Maidaan Review: Can One Hour Save This Sports Drama?


In 2007, when Shimit Amin’s “Chak De India” hit theaters, it felt like the stadium came alive on the big screen for the first time for me (I missed watching “Lagaan” in theaters). There was something enchanting about Shah Rukh Khan’s movie that had everyone cheering for every goal, even though we all knew India would win. I bring up “Chak De” while talking about Amit Ravindernath Sharma’s “Maidaan” because the sports scenes in this 3-hour film are so captivating. After “Chak De India,” I felt like I was in the stands during the last hour of this Ajay Devgn movie.

“Maidaan” follows the journey of the iconic Indian Football team coach, Mr. Syed Abdul Rahim, also known as SA Rahim. The movie begins with India’s struggles in the Olympics, playing barefoot against big teams in big stadiums. “Maidaan” shows Rahim’s quest to build a world-class Indian football team and the obstacles he faced to achieve his dream.

Now, let’s be clear—it’s not a flawless film, and overall, I wouldn’t rank it anywhere close to “Chak De.” The reason for that is the weak writing in the off-field drama part of the movie. This Syed Abdul Rahim biopic has two main layers: the game itself and how Rahim built the team, and the bureaucratic hurdles and ego politics he had to navigate. In “Chak De,” the administrators were portrayed as arrogant. Here, they feel more like exaggerated characters, and the drama can be overly melodramatic. The first two hours of the movie have a generic feel to them.

When you look at the credits, you’ll notice there are dedicated people for the sports scenes’ cinematography and editing. The execution of these scenes is brilliant. It’s not just the talent of the cinematographer and editor—watching the matches in this film, you’ll see how carefully each moment is choreographed. From wide-angle close-ups to shots that reveal the team’s gameplay, Amit Sharma showcases the team’s prowess spectacularly. The editing allows us to savor each move, whether it’s a save, a tackle, or an agile pass. The last hour of the movie, focused on the Jakarta Asian Games, is beautifully packaged, making the earlier parts feel lacking.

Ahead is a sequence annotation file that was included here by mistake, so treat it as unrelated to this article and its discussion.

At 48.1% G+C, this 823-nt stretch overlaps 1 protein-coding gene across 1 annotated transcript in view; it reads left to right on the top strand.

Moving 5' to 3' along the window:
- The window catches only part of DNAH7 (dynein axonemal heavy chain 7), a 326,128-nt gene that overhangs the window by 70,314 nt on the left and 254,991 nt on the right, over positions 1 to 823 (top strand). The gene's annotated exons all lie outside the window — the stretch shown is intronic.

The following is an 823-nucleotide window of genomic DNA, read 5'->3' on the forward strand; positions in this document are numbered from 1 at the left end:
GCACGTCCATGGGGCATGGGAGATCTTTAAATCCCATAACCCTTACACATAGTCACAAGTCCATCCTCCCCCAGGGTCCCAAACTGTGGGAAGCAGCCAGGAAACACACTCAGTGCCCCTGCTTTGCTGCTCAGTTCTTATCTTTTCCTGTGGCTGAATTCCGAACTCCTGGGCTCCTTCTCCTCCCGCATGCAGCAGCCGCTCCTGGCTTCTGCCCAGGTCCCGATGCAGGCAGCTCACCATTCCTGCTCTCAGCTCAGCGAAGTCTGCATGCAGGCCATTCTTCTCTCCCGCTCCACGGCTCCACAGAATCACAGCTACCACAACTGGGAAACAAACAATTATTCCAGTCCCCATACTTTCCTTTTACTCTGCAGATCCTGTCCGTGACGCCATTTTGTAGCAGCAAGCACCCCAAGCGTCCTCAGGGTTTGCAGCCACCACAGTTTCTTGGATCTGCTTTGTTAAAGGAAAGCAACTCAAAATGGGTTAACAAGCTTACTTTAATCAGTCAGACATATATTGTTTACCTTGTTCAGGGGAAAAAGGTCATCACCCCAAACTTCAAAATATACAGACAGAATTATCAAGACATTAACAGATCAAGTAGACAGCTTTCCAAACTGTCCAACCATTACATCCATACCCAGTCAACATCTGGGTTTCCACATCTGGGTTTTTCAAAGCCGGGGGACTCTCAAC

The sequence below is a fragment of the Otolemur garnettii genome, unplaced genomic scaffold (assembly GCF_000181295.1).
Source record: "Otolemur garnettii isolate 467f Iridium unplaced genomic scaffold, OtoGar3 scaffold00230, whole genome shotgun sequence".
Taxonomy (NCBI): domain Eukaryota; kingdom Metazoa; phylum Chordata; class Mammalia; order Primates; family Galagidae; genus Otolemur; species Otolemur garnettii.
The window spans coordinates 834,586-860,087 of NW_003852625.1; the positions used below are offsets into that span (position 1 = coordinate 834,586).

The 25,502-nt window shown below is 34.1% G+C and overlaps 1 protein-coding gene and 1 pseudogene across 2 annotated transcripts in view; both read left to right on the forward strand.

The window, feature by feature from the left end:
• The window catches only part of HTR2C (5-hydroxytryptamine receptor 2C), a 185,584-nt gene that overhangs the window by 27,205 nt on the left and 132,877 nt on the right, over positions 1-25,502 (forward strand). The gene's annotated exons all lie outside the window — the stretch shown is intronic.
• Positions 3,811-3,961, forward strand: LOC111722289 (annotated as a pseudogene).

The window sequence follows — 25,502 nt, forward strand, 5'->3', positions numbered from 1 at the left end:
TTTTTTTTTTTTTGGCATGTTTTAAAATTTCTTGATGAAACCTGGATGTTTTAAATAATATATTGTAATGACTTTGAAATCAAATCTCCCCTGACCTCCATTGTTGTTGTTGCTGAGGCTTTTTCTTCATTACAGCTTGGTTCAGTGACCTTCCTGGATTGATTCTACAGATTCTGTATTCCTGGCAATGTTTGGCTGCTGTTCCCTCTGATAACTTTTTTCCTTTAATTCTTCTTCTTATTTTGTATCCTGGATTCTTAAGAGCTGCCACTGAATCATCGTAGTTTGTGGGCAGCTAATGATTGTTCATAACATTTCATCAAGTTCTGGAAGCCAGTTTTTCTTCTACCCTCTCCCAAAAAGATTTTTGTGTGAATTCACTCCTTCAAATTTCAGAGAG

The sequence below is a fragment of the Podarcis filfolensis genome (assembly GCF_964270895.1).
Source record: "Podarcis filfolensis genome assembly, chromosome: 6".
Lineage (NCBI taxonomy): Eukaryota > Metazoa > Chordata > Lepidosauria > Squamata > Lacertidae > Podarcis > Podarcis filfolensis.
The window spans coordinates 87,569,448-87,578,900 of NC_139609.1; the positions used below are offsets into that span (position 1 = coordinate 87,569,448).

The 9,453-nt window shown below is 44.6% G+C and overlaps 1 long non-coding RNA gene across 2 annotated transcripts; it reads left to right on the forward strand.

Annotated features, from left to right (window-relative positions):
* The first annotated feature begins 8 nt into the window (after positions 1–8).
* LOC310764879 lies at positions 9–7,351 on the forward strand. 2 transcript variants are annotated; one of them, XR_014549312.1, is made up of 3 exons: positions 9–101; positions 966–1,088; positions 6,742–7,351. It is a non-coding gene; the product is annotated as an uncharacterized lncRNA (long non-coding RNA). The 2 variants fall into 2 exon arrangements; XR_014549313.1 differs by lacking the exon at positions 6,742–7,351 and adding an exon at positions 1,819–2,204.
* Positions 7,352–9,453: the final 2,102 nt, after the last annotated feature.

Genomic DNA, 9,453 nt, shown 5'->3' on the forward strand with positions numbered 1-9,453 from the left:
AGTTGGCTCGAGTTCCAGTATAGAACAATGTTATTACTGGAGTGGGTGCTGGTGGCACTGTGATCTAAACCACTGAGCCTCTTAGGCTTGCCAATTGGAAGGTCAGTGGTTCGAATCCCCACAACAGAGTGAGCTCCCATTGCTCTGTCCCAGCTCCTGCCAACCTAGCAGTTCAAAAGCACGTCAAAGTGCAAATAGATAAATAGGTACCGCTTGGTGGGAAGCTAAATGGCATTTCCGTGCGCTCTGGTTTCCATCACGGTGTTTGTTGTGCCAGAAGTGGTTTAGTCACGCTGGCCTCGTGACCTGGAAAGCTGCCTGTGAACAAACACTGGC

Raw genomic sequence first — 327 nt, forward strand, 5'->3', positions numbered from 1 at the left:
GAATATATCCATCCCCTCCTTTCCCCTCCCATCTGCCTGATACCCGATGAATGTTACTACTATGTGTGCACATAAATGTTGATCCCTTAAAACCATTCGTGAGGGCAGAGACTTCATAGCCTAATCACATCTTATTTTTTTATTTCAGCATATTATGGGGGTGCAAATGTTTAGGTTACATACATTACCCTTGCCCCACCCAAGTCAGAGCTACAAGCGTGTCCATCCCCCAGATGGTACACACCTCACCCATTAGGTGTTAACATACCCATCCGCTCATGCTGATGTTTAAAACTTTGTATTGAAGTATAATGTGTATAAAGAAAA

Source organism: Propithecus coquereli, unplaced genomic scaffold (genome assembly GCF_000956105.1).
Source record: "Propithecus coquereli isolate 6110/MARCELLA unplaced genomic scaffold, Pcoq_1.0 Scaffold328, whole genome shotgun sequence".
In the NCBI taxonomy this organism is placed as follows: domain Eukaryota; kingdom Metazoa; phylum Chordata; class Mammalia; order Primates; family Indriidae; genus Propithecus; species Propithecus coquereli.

The music enhances the emotions wonderfully, and the production design, aided by visual effects, feels authentic. Ajay Devgn, as Syed Abdul Rahim, brings his typical grace and commanding presence to the role of the inspirational leader. Gajraj Rao’s character feels like a deliberate addition, a villain to give the hero those impactful lines. His character comes off a bit loud, and the makeup on his forehead isn’t entirely convincing. Rudranil Ghosh plays Shubhankar, another character that feels a bit exaggerated. However, the actors portraying the team members look the part, and their dedication to the sports scenes is commendable. Priyamani, as Rahim’s supportive wife, delivers a convincing performance.

Maidaan Trailer

“Maidaan” is two hours of average cinema followed by one hour of exhilarating sports drama. The final hour of football is so gripping that you’ll end the movie on an emotional high, perhaps willing to overlook the flaws in the off-field drama. “Maidaan” has definitely set a new standard for portraying sports in Indian cinema.

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